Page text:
Back To Listing

Tall tales: the curious connection between height and income

Source: Roy Morgan Single Source (Australia), July 2015-June 2016, n=14,956.

Like the old ‘blondes have more fun’ chestnut, the notion that tall people earn more money has got to be an urban myth, right? Well, no. The latest findings from Roy Morgan Research confirm that there does indeed appear to be a correlation between a person’s height and their income, particularly where men are concerned. 

As of June 2016, Roy Morgan data shows that the average height of Australians 14+ is 170cm (5’7”). Yet the average height of people who earn $200,000 or more is 176cm (just over 5’9”), while the average height of those on incomes below $30,000 is below the population average at 168cm (5’6”).

This puzzling pattern is particularly striking among Aussie men. While the average height of Australian men is 176cm, men earning $200,000+ tend to be taller, with an average height of 179cm (just under 5’11”). Meanwhile, those whose income is under $30,000 are shorter, averaging 176cm.

As incomes rise past the $50,000 mark, the average height of the men earning them inches up accordingly.

Average height of Australians on different incomes

height-income-chart

Source: Roy Morgan Single Source (Australia), July 2015-June 2016, n=14,956.

Among Aussie women, the trend is not quite as clear cut, but can be seen for those with incomes between $40,000 and $200,000. While the average height of women earning $40,000-$49,999 is 163cm (5’4”), this creeps up to an average 166cm (just over 5’5”) among those on incomes between $110,000 and $199,999.

Curiously, the average height of those on $200,000 or more reverts to the female average: 164cm (just over 5’4”).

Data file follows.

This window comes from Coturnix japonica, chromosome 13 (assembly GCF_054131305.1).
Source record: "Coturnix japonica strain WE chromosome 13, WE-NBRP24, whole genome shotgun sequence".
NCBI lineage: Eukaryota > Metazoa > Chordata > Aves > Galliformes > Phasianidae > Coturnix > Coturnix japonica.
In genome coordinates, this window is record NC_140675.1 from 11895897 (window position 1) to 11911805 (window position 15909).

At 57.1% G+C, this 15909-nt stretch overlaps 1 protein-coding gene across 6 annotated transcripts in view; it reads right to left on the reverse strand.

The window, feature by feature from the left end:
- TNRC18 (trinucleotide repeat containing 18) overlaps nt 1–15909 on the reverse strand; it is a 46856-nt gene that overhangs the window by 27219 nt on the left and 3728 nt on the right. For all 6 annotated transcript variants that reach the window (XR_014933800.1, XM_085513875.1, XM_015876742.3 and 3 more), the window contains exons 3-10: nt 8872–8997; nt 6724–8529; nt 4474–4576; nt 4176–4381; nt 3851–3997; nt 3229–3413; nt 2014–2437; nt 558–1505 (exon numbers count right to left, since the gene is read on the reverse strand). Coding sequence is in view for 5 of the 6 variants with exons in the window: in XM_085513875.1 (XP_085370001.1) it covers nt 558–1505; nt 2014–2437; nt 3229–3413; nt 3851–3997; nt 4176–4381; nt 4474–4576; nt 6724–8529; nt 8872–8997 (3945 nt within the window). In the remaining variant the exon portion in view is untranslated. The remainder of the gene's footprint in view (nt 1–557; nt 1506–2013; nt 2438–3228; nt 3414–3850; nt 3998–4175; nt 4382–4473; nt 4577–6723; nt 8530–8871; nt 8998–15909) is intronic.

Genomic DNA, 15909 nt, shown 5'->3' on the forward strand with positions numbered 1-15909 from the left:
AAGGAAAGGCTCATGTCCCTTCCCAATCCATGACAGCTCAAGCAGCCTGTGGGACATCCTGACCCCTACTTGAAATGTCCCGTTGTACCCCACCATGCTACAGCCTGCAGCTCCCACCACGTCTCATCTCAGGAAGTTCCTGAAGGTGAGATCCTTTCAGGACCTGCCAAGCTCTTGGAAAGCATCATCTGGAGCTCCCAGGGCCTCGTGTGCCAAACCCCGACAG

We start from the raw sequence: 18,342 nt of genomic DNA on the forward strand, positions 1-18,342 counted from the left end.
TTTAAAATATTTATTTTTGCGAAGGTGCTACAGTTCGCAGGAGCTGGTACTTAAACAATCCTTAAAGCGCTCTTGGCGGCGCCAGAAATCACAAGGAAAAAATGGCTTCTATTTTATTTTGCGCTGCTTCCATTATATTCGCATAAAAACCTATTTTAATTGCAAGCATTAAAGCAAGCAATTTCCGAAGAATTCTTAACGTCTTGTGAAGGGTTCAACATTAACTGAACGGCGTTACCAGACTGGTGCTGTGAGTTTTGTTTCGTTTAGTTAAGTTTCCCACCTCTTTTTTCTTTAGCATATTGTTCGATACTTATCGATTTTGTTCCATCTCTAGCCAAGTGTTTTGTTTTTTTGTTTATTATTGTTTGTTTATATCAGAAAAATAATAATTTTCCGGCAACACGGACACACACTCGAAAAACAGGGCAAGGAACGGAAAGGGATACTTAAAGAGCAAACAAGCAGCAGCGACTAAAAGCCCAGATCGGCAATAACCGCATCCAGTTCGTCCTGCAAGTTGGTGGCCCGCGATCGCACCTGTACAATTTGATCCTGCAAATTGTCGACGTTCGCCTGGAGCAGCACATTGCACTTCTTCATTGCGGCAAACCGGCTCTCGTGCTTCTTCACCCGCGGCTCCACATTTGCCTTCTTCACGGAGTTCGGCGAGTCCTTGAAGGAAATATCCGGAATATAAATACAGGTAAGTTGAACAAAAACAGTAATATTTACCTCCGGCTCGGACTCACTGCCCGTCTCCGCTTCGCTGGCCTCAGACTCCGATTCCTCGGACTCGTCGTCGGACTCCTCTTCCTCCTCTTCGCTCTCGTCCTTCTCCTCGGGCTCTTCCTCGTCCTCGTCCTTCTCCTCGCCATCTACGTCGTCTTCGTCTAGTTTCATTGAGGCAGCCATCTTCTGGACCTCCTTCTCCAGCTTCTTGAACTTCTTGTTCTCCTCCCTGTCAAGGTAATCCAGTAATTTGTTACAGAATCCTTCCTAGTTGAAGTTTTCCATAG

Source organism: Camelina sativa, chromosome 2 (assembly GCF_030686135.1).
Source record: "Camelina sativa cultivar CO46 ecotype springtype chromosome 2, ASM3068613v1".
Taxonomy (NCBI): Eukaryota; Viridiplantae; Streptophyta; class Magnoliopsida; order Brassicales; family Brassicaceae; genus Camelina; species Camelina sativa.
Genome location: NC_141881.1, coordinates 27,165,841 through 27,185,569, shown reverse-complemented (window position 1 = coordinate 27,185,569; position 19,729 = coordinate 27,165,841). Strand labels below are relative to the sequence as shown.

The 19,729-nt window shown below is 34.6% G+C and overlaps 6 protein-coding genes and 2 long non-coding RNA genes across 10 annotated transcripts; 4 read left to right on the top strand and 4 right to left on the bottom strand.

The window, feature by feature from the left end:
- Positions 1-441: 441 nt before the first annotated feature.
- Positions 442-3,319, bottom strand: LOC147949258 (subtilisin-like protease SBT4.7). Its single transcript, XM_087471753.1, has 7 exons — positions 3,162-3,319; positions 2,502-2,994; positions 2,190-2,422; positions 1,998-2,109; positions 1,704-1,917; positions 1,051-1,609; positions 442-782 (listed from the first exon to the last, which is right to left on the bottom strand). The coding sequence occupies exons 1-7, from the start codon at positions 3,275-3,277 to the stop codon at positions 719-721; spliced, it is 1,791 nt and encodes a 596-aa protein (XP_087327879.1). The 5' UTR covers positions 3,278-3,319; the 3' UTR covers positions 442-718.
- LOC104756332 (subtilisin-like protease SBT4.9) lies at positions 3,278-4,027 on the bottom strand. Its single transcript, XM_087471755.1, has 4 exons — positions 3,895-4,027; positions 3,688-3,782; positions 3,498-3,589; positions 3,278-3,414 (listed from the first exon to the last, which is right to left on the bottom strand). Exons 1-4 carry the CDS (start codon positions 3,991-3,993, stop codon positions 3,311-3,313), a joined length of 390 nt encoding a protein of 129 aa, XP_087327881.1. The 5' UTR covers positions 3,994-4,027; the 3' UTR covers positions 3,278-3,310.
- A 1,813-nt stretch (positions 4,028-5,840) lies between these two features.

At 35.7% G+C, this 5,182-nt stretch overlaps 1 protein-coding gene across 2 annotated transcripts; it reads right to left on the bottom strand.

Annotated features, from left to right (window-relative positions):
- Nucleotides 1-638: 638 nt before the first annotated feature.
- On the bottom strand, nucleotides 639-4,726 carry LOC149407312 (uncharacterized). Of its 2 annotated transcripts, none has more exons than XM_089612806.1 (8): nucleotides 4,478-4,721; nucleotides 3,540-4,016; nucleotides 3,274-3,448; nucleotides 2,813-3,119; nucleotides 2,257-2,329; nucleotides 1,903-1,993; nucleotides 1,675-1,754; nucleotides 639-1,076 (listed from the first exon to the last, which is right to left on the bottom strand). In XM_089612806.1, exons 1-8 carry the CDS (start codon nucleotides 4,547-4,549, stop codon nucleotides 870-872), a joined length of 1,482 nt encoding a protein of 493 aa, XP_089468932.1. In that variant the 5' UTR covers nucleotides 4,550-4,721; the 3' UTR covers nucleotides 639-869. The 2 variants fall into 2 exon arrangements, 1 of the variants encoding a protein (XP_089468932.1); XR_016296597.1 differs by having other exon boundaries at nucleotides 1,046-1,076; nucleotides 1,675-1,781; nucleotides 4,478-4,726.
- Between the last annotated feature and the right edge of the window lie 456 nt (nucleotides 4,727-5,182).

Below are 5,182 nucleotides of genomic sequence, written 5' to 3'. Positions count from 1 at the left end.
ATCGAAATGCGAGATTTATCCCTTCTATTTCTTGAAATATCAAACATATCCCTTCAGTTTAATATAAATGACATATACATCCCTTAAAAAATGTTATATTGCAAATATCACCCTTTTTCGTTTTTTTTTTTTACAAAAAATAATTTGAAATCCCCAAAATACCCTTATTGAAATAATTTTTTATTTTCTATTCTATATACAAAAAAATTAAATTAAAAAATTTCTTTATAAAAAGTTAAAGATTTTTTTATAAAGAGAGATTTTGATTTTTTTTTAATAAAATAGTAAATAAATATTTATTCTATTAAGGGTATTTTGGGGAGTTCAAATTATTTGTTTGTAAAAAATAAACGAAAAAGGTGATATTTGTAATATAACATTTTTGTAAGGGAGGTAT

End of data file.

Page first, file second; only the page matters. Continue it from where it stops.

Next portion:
Michele Levine, CEO, Roy Morgan Research, says:

“The theory that tall people earn higher incomes has been circulating for years, supported by studies showing that taller people are smarter, have better people skills and so on. Whether these are the reasons behind it or not, the latest data from Roy Morgan Research shows that there does seem to be a connection between height and income, particularly among men.

“Obviously, this is not a hard and fast rule – there are plenty of average-height (or shorter) men and women with above-average incomes – but it’s striking enough to warrant further investigation. For example, Roy Morgan data reveals that Australian men and women of above-average height are more likely than those of average or shorter height to agree with the attitude statement, ‘It is important that I have responsibility in my job.’ So which came first: the attitude or the height?

“It is also worth noting, of course, that the height-income equation would also be subject to other factors. As we reported earlier this year, gender parity is still lacking in Australia’s workforce, and even a tall woman on a higher-than-average income may be earning less than her male counterpart.

“Containing deep data on employment, income, work attitudes and professions, plus a wealth of other key demographic and psychographic measures that combine to provide meaningful insights into Australian workers, Roy Morgan Single Source is an invaluable source for government and university departments striving to make the workforce a fairer and more transparent place.”


For comments or more information please contact:
Roy Morgan - Enquiries
Office: +61 (03) 9224 5309
askroymorgan@roymorgan.com


About Roy Morgan

Roy Morgan is the largest independent Australian research company, with offices throughout Australia, as well as in Indonesia, the United States and the United Kingdom. A full service research organisation specialising in omnibus and syndicated data, Roy Morgan has over 70 years’ experience in collecting objective, independent information on consumers.

Margin of Error

The margin of error to be allowed for in any estimate depends mainly on the number of interviews on which it is based. Margin of error gives indications of the likely range within which estimates would be 95% likely to fall, expressed as the number of percentage points above or below the actual estimate. Allowance for design effects (such as stratification and weighting) should be made as appropriate.

Sample Size

Percentage Estimate

40%-60%

25% or 75%

10% or 90%

5% or 95%

1,000

±3.0

±2.7

±1.9

±1.3

5,000

±1.4

±1.2

±0.8

±0.6

7,500

±1.1

±1.0

±0.7

±0.5

10,000

±1.0

±0.9

±0.6

±0.4

20,000

±0.7

±0.6

±0.4

±0.3

50,000

±0.4

±0.4

±0.3

±0.2